Geological column to show the age relationships of the rock units
(Ma = millions of years)
|Cartoon cross-section to show the relationships of the rock units|
Aerial view, looking south, of the contact between the older, folded Palaeozoic sedimentary, metamorphic and igneous rocks of the Cévennes mountains, and the almost undeformed younger Mesozoic limestone plateaux (les Causses). The two regions are separated by an unconformity representing a long time gap.
Roll cursor over image to see labels
The basement of older rocks forms a foundation on which younger rocks were later deposited in major sedimentary basins, such as the Paris Basin and the Aquitaine-Languedoc Basin. Even whilst the mountain belt was still forming, it was being eroded by normal sedimentary processes. This continued after mountain building had stopped, and for much of Permian and Triassic time (280 - 195 Ma), the products of this erosion were deposited in the lower lying parts of the old mountain belt, infilling sedimentary basins with sands and gravels, and burying the old landscape. The contact between these younger rocks and the basement represents a major time gap - it is a landscape unconformity.
|The contact between the basement and the cover, just outside Florac. At the foot of the road cutting, the red rocks are deeply weathered schists close to the unconformity. The bedded material above this is young alluvium (the deposits of the Tarn, behind the camera), concealing the unconformity. In the quarry are thinly bedded limestones and mudstones (late Triassic or Jurassic), overlain by massive Jurassic limestones forming the steep cliff and the limestone plateau above.|
Towards the end of the Triassic period, sea level rose, and the region started to become submerged. For much of Jurassic time, marine limestones were formed in this area. There was no longer a major input of fragmental material from the now worn-down mountain belt, and the limestones resulted largely from the secretion of shells and skeletons by a variety of fauna and flora in clear, warm, shallow seas. At this time, it is likely that higher parts of the Cévennes stood up as islands in the Jurassic sea. Marine conditions continued into the early Cretaceous.
In late Cretaceous and early Tertiary times, another mountain building episode occurred. This was the Alpine orogeny, resulting in the formation and uplift of the Alps, Pyrenees and a number of other mountain belts around the Mediterranean as a result of continental collision as the Tethys ocean closed (the Mediterranean is a small remnant of this large ocean). The Massif Central acted as a rigid block during this time, protecting the younger cover sediments from severe deformation (unlike their counterparts in the Pyrenees, which are strongly deformed). Most of the cover rocks found in the Massif Central area are still relatively horizontal, as they were deposited. Some have been tilted and displaced by later faults (some of these related to the opening of the western Mediterranean in Tertiary times), and they show folding in places.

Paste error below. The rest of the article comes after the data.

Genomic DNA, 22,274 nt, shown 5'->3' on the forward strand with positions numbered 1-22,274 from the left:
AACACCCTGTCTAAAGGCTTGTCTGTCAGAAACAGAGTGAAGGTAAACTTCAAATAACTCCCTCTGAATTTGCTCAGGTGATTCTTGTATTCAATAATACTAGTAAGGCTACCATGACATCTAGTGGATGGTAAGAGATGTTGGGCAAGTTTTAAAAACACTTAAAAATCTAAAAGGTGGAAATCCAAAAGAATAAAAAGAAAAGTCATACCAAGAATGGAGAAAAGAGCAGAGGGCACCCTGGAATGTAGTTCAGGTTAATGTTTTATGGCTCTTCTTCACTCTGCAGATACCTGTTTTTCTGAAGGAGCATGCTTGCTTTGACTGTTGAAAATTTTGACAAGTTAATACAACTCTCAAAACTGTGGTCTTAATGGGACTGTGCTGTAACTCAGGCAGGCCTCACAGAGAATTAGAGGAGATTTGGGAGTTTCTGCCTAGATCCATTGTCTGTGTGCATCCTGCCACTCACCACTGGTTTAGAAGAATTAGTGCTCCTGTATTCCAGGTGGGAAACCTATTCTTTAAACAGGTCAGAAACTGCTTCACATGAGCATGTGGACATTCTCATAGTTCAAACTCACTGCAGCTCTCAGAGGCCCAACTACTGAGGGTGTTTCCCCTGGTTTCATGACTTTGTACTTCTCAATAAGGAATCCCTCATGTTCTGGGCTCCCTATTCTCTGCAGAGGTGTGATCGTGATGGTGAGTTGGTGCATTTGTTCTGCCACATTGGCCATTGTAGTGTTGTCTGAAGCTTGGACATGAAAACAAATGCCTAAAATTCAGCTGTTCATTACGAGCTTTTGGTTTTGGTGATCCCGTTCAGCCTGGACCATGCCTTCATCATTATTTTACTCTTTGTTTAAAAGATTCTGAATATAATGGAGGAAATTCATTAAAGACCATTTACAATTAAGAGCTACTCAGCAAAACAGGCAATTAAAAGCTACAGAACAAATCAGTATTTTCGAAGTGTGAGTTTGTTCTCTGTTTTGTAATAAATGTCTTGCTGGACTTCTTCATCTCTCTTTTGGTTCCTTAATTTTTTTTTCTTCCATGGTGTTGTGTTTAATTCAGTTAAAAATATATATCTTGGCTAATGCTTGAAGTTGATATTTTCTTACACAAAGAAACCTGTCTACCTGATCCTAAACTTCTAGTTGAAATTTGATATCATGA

Weathering and erosion since Tertiary times have led to the present landscape. The Jurassic displays the bare limestone plateaux of the Grands Causses. The limestones are particularly prone to solution weathering from naturally acid rain, and this has produced features ranging from limestone pavements to karst pinnacles and large cave systems. The main rivers of the area, such as the Lot, the Tarn and the Jonte have cut down through the limestone plateaux to give the spectacular gorges we see today.
[click for larger image]
|Aerial view of the barren limestone plateaux of the Causses, cut by river gorges|
|A typical view of the limestone plateaux of the Grands Causses. Horizontally bedded limestones form a stepped cliff profile in the gorges which have been eroded by rapid downcutting of the rivers. Vis Gorges, cutting through Causse du Larzac.|
|Close-up of thinly bedded limestones and mudstones (? Upper Triassic) on the Lot, west of Mende. Layers are displaced by a minor fault just right of centre.|
|Cave system developed along vertical fractures in the Jurassic limestones of the Causses. The Bonheur river re-emerges here, after flowing through the Abîme de Bramabiau, southeast of Meyrueis.|
|View of the sparse vegetation on top of the Grands Causses. In the foreground is the thin red soil which overlies the limestone. Photograph was taken during construction of the A75 motorway.|
|Close-up of thin red soil on Jurassic limestone.|
Note: this page was written to give geological background for an Ecology field course. It should not be taken as a rigorous geological description of the area.
© Roger Suthren, 2003
|This page is maintained by Roger Suthren.
Last updated: 23 March, 2016